Olympus E-P5 Review - The E-P5 is the manufacturer's first CSC of 2013. Find out if it's a worthy contender in the What Digital Camera Olympus E-P5 review
Olympus E-P5 Review
Olympus PEN E-P5 Review – Image Quality
Colour and white balance
There’s not complaints about the quality of colour delivered by the Olympus E-P5, with pleasingly but not overly saturated colours, which only loses a little bite at the high sensitivity settings. The Auto White Balance behaves very well, delivering accurate results under a range of lighting conditions, while there’s a decent choice of presets also.
The Olympus E-P5’s 324-zone metering system is incredibly accurate, doing an excellent job to record the scene correctly, even when shooting in backlit scenes. If there is occasion where you do have to adjust exposure to compensate for the metering, the dual control dials and lever make this a quick process. As well as the 324-zone Mulit-zone (ESP) metering system, there’s also the choice of Centre-weighted, Spot, Spot Highlight and Spot Shadow metering modes.
The 16MP Micro Four Thirds chip will see large A3 prints possible at 240ppi without the need to interpolate the file beforehand, while the amount of detail rendered is strong, resolving down to just over 24lpmm (lines per mm) on our resolution test chart at ISO 200. While good, it’s a little way behind rivals like the Fujifilm X-E1, which performs a touch better at the same sensitivity, resolving down to 31lpmm.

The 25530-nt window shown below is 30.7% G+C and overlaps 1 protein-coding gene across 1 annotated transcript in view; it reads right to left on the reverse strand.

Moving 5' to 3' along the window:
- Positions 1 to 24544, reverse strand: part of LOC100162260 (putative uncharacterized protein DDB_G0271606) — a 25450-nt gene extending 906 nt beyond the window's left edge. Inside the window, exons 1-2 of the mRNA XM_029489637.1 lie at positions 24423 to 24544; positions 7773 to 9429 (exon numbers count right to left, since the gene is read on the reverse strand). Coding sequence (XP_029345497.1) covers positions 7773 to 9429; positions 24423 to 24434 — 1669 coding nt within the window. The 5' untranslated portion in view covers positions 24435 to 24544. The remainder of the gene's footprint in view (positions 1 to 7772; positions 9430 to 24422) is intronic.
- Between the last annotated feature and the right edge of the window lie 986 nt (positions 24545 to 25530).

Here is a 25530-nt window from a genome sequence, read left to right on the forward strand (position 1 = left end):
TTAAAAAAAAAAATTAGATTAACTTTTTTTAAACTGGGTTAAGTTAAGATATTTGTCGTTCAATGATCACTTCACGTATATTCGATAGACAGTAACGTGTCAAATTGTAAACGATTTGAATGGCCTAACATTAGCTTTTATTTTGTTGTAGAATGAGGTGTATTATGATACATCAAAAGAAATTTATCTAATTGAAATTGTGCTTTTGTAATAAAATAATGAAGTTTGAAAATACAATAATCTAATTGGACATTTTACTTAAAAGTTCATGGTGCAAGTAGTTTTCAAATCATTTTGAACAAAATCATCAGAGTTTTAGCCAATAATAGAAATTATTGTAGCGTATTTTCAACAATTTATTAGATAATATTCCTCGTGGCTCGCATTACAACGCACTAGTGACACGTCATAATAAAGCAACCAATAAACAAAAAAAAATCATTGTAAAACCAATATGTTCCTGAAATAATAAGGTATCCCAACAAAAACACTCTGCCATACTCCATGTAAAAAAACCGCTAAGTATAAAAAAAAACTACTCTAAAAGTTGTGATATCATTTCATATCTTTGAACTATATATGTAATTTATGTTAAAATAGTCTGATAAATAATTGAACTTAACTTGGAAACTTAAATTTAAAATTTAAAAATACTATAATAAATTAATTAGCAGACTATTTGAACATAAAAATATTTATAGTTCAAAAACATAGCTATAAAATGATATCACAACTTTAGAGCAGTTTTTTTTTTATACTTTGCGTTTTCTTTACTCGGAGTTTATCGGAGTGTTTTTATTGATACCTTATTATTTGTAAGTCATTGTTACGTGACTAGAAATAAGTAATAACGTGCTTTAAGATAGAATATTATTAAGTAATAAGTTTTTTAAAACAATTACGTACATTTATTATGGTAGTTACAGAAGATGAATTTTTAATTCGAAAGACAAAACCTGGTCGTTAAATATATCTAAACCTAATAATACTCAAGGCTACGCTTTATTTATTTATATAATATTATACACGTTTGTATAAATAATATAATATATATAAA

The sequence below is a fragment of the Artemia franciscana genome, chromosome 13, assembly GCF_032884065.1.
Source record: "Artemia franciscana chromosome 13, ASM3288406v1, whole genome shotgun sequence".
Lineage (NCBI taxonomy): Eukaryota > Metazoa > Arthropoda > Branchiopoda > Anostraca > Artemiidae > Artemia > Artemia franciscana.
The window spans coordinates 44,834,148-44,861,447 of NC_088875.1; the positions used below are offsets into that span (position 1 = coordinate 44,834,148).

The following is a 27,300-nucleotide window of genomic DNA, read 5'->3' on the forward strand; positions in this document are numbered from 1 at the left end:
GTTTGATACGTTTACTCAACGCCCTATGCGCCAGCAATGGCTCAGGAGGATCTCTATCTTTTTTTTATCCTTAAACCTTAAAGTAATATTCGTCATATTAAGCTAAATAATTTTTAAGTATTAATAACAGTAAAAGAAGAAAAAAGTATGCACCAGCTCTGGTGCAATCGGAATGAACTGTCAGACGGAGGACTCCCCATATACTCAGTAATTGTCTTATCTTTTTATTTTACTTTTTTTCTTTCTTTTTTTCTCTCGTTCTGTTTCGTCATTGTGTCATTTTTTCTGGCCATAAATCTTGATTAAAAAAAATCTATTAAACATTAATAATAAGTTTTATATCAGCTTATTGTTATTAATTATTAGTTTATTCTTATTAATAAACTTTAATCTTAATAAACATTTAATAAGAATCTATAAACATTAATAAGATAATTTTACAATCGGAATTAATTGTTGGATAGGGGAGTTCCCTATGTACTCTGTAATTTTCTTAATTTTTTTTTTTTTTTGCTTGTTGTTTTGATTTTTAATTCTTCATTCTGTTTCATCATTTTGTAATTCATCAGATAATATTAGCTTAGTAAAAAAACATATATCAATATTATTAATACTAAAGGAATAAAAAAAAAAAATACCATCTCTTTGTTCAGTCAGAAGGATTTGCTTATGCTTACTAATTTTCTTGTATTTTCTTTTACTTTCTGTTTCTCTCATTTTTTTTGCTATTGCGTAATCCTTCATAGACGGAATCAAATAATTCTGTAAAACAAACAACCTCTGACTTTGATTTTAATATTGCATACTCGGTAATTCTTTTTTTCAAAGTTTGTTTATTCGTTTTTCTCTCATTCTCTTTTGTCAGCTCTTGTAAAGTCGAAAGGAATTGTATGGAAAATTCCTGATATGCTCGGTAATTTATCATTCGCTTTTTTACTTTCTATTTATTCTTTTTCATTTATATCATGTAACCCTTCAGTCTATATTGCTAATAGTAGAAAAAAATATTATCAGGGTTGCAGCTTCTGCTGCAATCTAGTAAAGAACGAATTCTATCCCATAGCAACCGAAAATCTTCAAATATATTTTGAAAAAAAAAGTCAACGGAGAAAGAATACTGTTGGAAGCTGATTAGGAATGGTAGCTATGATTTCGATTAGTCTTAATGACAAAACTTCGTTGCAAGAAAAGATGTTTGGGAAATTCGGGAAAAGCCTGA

To get the best out of the sensor, we’d suggest investing in a nice prime or two as while the bundled 14-42mm lens is adequate for generally shooting, it could be sharper.
Results from the E-P5 at low ISOs display little if any noise at all in our diorama shots, with noise only becoming noticeable close-up above ISO 1600. While sharpness does suffer at ISO 6400 in JPEG files, with a hint of in-camera noise processing suggested by the slightly waxy look to certain elements of fine detail, noise is kept very well under control considering the sensitivity.
Even ISO 12,800 is not bad, though the muddy look to images and loss of detail at ISO 25,600 mean it should be used as a last resort.